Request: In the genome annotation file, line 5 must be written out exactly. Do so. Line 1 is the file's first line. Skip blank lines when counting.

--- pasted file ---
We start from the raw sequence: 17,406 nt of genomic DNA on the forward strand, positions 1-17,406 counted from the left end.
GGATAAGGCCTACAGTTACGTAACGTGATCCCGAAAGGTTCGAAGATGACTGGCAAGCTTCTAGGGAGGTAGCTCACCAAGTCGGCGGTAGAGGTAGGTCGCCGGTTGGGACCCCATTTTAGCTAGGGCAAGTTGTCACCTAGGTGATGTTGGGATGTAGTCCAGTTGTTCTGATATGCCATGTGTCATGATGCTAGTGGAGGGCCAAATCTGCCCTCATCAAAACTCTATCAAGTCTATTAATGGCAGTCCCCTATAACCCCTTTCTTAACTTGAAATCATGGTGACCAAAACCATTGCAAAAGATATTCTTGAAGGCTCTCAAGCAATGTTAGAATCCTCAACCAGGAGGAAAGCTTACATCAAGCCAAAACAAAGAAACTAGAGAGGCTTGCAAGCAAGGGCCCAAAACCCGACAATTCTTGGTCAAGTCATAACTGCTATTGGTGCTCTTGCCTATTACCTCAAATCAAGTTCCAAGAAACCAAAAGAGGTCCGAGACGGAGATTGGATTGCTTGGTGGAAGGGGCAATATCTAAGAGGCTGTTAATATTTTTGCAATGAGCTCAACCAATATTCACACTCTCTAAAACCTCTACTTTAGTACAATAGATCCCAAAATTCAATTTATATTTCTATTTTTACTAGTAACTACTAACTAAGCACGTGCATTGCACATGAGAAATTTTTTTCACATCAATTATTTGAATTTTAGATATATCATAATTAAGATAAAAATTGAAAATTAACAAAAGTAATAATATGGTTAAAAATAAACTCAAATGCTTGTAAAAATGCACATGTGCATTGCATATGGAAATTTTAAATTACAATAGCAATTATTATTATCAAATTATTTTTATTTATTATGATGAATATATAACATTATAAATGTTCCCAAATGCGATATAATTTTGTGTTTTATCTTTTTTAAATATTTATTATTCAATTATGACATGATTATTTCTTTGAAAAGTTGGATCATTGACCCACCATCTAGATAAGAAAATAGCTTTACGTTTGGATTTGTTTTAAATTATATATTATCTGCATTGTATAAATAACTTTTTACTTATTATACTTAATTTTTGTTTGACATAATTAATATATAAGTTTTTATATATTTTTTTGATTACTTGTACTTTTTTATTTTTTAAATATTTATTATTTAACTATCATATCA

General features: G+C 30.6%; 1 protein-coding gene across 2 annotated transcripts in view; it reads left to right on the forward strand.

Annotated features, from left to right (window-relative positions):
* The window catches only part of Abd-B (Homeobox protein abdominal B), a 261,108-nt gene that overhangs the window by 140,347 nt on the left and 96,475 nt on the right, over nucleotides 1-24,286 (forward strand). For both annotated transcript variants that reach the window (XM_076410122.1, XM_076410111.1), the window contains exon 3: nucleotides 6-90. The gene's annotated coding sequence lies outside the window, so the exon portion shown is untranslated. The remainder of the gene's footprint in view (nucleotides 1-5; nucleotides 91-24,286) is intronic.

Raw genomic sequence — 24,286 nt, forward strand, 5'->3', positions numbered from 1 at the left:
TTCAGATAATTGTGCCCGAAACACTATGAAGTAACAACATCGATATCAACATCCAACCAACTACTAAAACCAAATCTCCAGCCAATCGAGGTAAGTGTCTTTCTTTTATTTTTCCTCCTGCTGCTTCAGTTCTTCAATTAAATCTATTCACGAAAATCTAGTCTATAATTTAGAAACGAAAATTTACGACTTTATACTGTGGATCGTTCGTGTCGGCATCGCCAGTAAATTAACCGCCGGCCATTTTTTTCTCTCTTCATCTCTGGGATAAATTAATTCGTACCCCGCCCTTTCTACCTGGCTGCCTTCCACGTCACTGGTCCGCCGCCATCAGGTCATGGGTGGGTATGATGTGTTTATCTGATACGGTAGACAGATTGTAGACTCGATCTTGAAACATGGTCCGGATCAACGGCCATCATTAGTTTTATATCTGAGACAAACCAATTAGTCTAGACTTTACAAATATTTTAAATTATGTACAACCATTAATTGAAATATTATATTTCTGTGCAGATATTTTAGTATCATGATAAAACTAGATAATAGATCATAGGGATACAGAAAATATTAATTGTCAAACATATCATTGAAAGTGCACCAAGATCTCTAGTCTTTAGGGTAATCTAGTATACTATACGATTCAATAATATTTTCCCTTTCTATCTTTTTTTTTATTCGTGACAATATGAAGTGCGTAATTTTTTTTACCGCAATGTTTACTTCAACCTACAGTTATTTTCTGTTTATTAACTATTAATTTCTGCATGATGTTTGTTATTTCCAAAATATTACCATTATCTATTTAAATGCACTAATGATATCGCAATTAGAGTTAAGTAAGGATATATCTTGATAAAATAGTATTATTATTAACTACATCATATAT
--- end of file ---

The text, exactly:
* The window catches only part of Abd-B (Homeobox protein abdominal B), a 261,108-nt gene that overhangs the window by 140,347 nt on the left and 96,475 nt on the right, over nucleotides 1-24,286 (forward strand). For both annotated transcript variants that reach the window (XM_076410122.1, XM_076410111.1), the window contains exon 3: nucleotides 6-90. The gene's annotated coding sequence lies outside the window, so the exon portion shown is untranslated. The remainder of the gene's footprint in view (nucleotides 1-5; nucleotides 91-24,286) is intronic.